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1.  Anna S. Tikhonenko 
Bacteriophage  2013;3(1):e23646.
Anna Sergeyevna Tikhonenko (1925–2010) is to be remembered for the excellency of her electron microscopical work, particularly with bacteriophages. She published 113 articles and one book, Ultrastructure of Bacterial Viruses (Izdadelstvo Nauka, Moscow 1968; Plenum Press, New York, 1972). It included 134 micrographs and a complete overview of the 316 phages then examined by electron microscopy. Most micrographs were of exceptional quality. This book, a rarity in those days of strict separation of Soviet and Western research, was the first bacteriophage atlas in the literature and presented a morphological classification of phages into five categories of family level, similar to a scheme presented in 1965 by D.E. Bradley (J Royal Microsc Soc 84:257–316). Her book remains one of the fundamentals of phage research.
doi:10.4161/bact.23646
PMCID: PMC3694054  PMID: 23819103
TEM; biography; classification; history; immuno-EM
2.  Life in science 
Bacteriophage  2012;2(4):207.
doi:10.4161/bact.23159
PMCID: PMC3594207  PMID: 23533969
3.  Murphy's law—if anything can go wrong, it will 
Bacteriophage  2012;2(2):122-129.
The quality of bacteriophage electron microscopy appears to be on a downward course since the 1980s. This coincides with the introduction of digital electron microscopes and a general lowering of standards, possibly due to the disappearance of several world-class electron microscopists The most important problem seems to be poor contrast. Positive staining is frequently not recognized as an undesirable artifact. Phage parts, bacterial debris, and aberrant or damaged phage particles may be misdiagnosed as bacterial viruses. Digital electron microscopes often seem to be operated without magnification control because this is difficult and inconvenient. In summary, most phage electron microscopy problems may be attributed to human failure. Journals are a last-ditch defense and have a heavy responsibility in selecting competent reviewers and rejecting, or not, unsatisfactory articles.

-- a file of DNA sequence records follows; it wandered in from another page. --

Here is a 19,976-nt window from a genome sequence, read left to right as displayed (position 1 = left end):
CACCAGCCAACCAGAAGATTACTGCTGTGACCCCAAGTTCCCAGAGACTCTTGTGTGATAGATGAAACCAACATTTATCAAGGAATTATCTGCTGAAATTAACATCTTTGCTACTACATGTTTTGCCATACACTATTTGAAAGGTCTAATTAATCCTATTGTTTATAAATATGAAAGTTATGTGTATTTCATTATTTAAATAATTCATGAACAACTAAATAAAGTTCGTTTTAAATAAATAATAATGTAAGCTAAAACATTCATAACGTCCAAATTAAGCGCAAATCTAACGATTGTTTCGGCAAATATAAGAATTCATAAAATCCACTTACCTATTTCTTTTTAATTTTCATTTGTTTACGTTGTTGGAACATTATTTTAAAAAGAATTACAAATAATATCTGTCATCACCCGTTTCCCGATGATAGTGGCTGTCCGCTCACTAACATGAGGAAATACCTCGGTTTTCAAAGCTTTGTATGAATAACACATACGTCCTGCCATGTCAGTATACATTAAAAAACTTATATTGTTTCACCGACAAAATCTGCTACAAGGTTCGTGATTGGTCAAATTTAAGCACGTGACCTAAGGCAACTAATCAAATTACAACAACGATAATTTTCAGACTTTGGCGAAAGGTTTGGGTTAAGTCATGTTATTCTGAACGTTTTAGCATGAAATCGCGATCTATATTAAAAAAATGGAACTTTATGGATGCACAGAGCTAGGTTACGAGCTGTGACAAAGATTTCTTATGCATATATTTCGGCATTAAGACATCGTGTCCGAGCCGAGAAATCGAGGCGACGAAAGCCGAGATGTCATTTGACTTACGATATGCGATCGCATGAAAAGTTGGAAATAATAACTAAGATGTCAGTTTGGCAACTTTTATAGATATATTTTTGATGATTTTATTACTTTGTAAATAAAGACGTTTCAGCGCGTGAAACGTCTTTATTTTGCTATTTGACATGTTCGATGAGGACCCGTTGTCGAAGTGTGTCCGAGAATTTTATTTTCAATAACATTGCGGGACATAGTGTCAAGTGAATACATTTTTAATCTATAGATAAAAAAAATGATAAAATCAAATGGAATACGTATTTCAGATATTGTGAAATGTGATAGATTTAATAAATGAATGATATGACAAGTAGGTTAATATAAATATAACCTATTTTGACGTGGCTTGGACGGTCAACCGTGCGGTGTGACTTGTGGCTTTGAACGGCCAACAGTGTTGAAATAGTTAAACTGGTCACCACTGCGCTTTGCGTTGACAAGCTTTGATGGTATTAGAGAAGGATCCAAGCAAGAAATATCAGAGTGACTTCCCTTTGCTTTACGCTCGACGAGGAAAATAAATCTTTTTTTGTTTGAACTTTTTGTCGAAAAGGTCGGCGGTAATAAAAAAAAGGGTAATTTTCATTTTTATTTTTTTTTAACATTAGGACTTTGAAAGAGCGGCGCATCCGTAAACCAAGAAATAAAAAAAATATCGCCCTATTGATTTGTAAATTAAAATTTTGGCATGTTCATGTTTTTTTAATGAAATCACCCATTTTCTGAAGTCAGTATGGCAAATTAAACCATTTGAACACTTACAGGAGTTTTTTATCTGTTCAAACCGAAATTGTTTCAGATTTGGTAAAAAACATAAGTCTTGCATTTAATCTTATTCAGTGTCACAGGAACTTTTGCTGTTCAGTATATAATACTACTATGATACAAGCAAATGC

doi:10.4161/bact.20693
PMCID: PMC3442825  PMID: 23050222
artifacts; contrast; crystals; digital electron microscopy; dimensions; fake viruses focus; misdiagnosis; monsters; positive staining; purification
4.  Who went into phage research? 
Bacteriophage  2012;2(1):55-59.
A total of 30,000 phage papers, books, or book chapters, published between 1965 and 2010, were analyzed for the ethnic origins of 14,429 first authors. Their names represent 40 linguistic domains or geographic areas and at least 70 languages. British and German names predominate. Results broadly concur with statistics on the frequency of publications by country and show the growing role of Third-World countries in phage research. Irish and Jewish scientists are prominent. Historical and societal factors appear to be very important elements in the advancement of science.
doi:10.4161/bact.18680
PMCID: PMC3357386  PMID: 22666657
bibliography; cultural theory; ethnic origin; family names; linguistics
5.  The first phage electron micrographs 
Bacteriophage  2011;1(4):225-227.
The first phage electron micrographs were published in 1940 in Germany and proved the particulate nature of bacteriophages. Phages and infected bacteria were first examined raw and unstained. US American scientists introduced shadowing and freeze-drying. Phages appeared to be tailed and morphologically heterogeneous. Phage types identified by early electron microscopy include enterobacteriophages T4, T1, T7, T5, 7–11, ViI and Pseudomonas phage PB1. This paper retraces the development of early virus electron microscopy till the introduction of negative staining.
doi:10.4161/bact.1.4.17280
PMCID: PMC3448108  PMID: 23050215
bacteriophage; electron microscopy; history

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